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The return home from my 68 Hours in Singapore afforded me the luxury of a night in Vienna. While I could have found an alternate route home, it would have cost more miles and eaten into my time in Singapore (or added a day to this trip). I love Vienna. This Vienna layover was short. I had 15 hours from the time the door on my inbound flight opened until my outbound door closed.
What would I do with this time? I had a a beautiful suite at the Hotel Bristol, so just relaxing in luxury was an option. There were no shows at the stunning Staatsoper (Vienna State Opera), so that was out. I wasn’t in the mood for fine dining experience (shocker, I know!), so what is a guy to do?
The hotel recommended that I hop on a street car and head out to a huge park on the edge of the City. That’s where the Viennese go when it is hot (and it was 33C when I landed at 19h00). Splendid idea. The street car took about 25 minutes to reach the end of the line. The park was beautiful, very natural, with trails in various levels of manicure which led to a large lake. When I arrived it was getting dark, so not many people were left hanging out. I spent about 45 minutes walking around, enjoying nature in a fabulous city. It was starting to get dark and I was afraid I’d get trapped out here in the pitch black – there were NO LIGHTS in this park.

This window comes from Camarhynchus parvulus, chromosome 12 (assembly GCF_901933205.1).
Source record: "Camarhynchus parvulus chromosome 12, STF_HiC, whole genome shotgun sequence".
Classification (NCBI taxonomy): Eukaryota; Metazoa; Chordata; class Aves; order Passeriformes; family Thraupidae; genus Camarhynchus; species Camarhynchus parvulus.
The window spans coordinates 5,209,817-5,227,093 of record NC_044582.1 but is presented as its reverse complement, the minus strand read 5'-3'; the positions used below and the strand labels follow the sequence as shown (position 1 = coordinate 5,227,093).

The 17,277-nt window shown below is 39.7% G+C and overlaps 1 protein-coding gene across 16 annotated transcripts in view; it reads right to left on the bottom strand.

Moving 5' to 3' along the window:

Heading back on the street car, I rode past my stop up to the Rathausplatz – City Hall Plaza. I figured I’d just walk around and make my way back to my hotel. What do I hear, once I’m off the Street Car? Music. Laughter. A crowd. Was this, what Chicagoans call, a Street Fest?
It was! But it wasn’t like a normal Street Fest. This Platz was not only lined with food and booze vendors, but there was a large screen strung up in front of the Rathaus. Surrounding the screen was bleachers. On the screen: A 2002 production of Swan Lake. Yes, a 16 year old recording of the ballet had drawn several thousand Viennese out at 22h00 on a Sunday night. The Platz was electric.
I’m not a huge ballet fan, but I do love warm weather, beer and dining al fresco. I grabbed a lager, walked around the crowd, yes, even watched part I’d the production.
The most fascinating food booth called to me. Wienerschnitzel. Made fresh while you watched. This culinary assembly line kept the crowd as enthralled as the ballet. It had been about 4 hours since I had the prelanding meal on Austrian, plus the beer, I was famished.
The Wienerschnitzel and Potatoes were amazingly perfect. Usually I think if this as a cold weather dish, it paired perfectly with the heat, the beer and the fresh air.